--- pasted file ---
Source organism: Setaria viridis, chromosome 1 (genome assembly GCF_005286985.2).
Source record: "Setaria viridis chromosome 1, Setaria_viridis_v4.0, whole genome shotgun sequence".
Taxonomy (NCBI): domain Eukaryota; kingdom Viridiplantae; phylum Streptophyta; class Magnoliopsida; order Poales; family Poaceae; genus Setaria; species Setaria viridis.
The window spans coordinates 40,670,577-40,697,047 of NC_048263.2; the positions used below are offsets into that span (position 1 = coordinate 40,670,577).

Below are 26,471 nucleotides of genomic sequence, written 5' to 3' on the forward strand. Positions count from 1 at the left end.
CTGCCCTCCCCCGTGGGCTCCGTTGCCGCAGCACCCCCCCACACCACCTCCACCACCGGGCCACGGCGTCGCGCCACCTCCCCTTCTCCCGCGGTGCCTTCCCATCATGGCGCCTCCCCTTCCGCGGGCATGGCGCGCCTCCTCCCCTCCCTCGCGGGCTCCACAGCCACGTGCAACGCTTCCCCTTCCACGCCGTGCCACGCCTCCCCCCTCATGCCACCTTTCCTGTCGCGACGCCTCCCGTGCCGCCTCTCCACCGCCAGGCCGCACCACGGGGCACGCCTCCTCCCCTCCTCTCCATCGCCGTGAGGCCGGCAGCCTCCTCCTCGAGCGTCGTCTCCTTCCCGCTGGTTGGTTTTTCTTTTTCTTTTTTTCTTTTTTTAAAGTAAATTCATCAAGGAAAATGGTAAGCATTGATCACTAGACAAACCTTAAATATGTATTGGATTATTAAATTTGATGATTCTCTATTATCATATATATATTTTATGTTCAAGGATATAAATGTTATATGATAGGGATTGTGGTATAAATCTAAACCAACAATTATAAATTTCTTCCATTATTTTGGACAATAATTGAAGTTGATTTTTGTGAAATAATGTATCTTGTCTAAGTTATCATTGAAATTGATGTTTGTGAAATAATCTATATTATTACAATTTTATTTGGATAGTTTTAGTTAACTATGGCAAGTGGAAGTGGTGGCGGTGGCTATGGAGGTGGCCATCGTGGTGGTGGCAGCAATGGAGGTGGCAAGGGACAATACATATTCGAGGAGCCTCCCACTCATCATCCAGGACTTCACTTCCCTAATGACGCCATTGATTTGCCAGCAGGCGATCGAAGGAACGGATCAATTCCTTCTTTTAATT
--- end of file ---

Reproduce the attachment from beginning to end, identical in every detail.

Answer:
Source organism: Setaria viridis, chromosome 1 (genome assembly GCF_005286985.2).
Source record: "Setaria viridis chromosome 1, Setaria_viridis_v4.0, whole genome shotgun sequence".
Taxonomy (NCBI): domain Eukaryota; kingdom Viridiplantae; phylum Streptophyta; class Magnoliopsida; order Poales; family Poaceae; genus Setaria; species Setaria viridis.
The window spans coordinates 40,670,577-40,697,047 of NC_048263.2; the positions used below are offsets into that span (position 1 = coordinate 40,670,577).

Below are 26,471 nucleotides of genomic sequence, written 5' to 3' on the forward strand. Positions count from 1 at the left end.
CTGCCCTCCCCCGTGGGCTCCGTTGCCGCAGCACCCCCCCACACCACCTCCACCACCGGGCCACGGCGTCGCGCCACCTCCCCTTCTCCCGCGGTGCCTTCCCATCATGGCGCCTCCCCTTCCGCGGGCATGGCGCGCCTCCTCCCCTCCCTCGCGGGCTCCACAGCCACGTGCAACGCTTCCCCTTCCACGCCGTGCCACGCCTCCCCCCTCATGCCACCTTTCCTGTCGCGACGCCTCCCGTGCCGCCTCTCCACCGCCAGGCCGCACCACGGGGCACGCCTCCTCCCCTCCTCTCCATCGCCGTGAGGCCGGCAGCCTCCTCCTCGAGCGTCGTCTCCTTCCCGCTGGTTGGTTTTTCTTTTTCTTTTTTTCTTTTTTTAAAGTAAATTCATCAAGGAAAATGGTAAGCATTGATCACTAGACAAACCTTAAATATGTATTGGATTATTAAATTTGATGATTCTCTATTATCATATATATATTTTATGTTCAAGGATATAAATGTTATATGATAGGGATTGTGGTATAAATCTAAACCAACAATTATAAATTTCTTCCATTATTTTGGACAATAATTGAAGTTGATTTTTGTGAAATAATGTATCTTGTCTAAGTTATCATTGAAATTGATGTTTGTGAAATAATCTATATTATTACAATTTTATTTGGATAGTTTTAGTTAACTATGGCAAGTGGAAGTGGTGGCGGTGGCTATGGAGGTGGCCATCGTGGTGGTGGCAGCAATGGAGGTGGCAAGGGACAATACATATTCGAGGAGCCTCCCACTCATCATCCAGGACTTCACTTCCCTAATGACGCCATTGATTTGCCAGCAGGCGATCGAAGGAACGGATCAATTCCTTCTTTTAATT